Teen Who Ran Away from Home 20 Years Ago to Avoid Chemo is Still Cancer Free
Parents today are forced to vaccinate, chemo their children. If they refuse, there are repercussions. As long as they are minors, the state feels it has the authority to grab children from their homes, put them into foster care, and threaten the parents with prison. This article is about a teen who refused chemo.
In 1994, a Massachusetts 16-year-old who had endured five chemotherapy treatments for his cancer adamantly refused undergoing anymore chemo. His name was Billy Best, and he didn’t care what authorities or his parents, who believed the doctors, thought. So he thought it best to disappear by running away. He sold enough of his belongings to get the cash for a cross country bus ride.
Now, he is very healthy and cancer-free, thanks to alternative remedies of his choosing. He’s working in a health food store and raising his young child Max with his girlfriend Maya. He’s also consulting parents of children who are pushed into chemo and participating in medical school seminars on patient choice.
Billy’s mom, Sue Best, runs the Billy Best site to promote his book and schedule appearances or consultations. He continues to be interviewed by alternative news sites whenever a story breaks on families having to become fugitives for refusing chemo and radiation on their children.
Billy had run off in 1994. He wound up in Houston, TX. Instead of roaming the streets as many run-away teens do, he was fortunate enough to meet up with fellow skateboarders who helped house him. But one day, the father of one of Billy’s skateboarder buddies said he saw Billy on one of the TV news reports featuring his run away from home to avoid chemo treatments. So Billy commiserated with the parents who had adopted him at birth as a Micmac Native American and decided to return home to with one provision: no chemotherapy.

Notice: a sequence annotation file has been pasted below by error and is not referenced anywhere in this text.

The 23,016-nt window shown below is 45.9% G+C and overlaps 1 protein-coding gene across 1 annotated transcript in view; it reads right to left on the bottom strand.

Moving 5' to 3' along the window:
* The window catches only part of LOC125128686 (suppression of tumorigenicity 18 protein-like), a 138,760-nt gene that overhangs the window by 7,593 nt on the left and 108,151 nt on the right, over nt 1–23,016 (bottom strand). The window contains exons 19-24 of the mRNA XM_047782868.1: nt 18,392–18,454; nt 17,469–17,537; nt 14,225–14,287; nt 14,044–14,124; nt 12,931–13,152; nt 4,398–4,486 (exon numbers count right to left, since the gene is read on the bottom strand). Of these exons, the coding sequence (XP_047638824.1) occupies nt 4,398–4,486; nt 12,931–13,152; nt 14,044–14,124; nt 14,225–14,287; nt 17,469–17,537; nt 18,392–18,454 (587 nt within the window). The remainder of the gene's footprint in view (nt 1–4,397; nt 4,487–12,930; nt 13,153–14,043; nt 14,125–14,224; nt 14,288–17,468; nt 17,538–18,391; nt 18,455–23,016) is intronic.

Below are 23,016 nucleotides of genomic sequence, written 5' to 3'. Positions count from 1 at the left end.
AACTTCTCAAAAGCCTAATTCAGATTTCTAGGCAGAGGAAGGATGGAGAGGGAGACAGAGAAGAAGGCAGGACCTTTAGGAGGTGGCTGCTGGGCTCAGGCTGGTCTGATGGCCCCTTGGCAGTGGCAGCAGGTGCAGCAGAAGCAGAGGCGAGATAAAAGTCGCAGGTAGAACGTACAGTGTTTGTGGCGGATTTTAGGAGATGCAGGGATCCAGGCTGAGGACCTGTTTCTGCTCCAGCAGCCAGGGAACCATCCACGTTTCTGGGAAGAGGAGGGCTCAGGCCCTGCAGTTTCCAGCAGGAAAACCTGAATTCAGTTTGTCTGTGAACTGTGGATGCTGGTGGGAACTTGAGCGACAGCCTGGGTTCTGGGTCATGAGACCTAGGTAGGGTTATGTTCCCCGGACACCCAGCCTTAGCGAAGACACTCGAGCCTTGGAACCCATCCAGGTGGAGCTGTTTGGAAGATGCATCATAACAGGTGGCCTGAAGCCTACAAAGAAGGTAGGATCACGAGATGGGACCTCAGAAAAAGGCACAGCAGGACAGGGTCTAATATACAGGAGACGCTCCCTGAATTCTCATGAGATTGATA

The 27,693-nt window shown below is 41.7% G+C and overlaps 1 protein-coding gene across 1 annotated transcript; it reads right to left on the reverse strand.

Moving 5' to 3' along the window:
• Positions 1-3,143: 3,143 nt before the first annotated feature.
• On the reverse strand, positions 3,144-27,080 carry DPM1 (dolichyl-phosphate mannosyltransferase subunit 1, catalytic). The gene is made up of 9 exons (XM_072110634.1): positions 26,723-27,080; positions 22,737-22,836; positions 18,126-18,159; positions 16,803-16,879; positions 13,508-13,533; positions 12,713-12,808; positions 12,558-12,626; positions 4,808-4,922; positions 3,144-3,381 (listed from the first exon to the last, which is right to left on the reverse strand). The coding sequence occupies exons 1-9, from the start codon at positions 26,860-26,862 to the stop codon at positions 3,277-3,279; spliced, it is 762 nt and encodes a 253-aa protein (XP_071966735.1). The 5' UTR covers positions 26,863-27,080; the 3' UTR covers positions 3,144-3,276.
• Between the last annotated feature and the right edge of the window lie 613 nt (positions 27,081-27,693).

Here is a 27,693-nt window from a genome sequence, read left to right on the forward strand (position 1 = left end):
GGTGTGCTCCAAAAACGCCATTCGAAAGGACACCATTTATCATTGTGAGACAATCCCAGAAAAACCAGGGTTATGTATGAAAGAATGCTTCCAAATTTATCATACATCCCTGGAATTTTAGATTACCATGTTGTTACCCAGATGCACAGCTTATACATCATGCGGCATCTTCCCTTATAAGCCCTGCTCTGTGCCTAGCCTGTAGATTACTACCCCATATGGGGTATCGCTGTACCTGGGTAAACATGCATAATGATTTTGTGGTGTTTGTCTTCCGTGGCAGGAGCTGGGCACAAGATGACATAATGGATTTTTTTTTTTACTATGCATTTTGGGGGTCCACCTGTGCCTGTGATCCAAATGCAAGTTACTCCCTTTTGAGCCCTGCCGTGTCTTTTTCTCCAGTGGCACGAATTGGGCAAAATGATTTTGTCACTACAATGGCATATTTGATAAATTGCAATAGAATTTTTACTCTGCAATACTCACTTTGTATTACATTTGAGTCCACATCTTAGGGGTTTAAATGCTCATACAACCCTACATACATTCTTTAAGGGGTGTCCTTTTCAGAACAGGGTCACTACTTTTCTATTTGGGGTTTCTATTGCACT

Billy Chose Gaston Naessens’ 714-X and Essiac Tea
His solution of camphor, nitrogen and mineral salts is still manufactured in Canada with instructions on self-administering it by injection. But it’s completely banned in the USA.
Like laetrile and other effective, inexpensive, and non-toxic treatments, 714-X is on the Medical Mafia’s taboo list and is difficult to get and administer. Billy was taught how to inject it himself in nearby Canada, where he could purchase it, and still performs occasional maintenance injections while drinking two to four ounces of Essiac tea daily.
As long as it’s not promoted as a cure, Essiac tea is very inexpensive and widely available. The trick is getting the highest quality herbs and making your own tea.
Reports of cancer patients not benefiting from Essiac tea are usually because they used teas purchased off the shelves of health food stores, which are also more expensive than buying the herbs and making it yourself.
Nurse Caisse got the formula from a woman whose breast cancer was healed by a Canadian Aboriginal medicine man’s herbs. Spell Caisse backwards and you have the name of the tea, Essiac. Canadian nurse Rene Caisse cured thousands from her Quebec Province small-town clinic for decades.
After she died in 1978 at age 90, authorities raided her clinic and destroyed all the records they could find. But the tea’s recipe was discovered by Dr. Gary Glum, DC, through one of Rene’s former associates and resurfaced nationally.
Unfortunately, few understand the importance of having the exact herbs that Caisse used: Turkey rhubarb, burdock, slippery elm, and sheep sorrel with roots, organic or wild-crafted and not irradiated. Many Essiac tea providers today cheat a little, using inferior or irradiated herbs without sheep sorrel roots.
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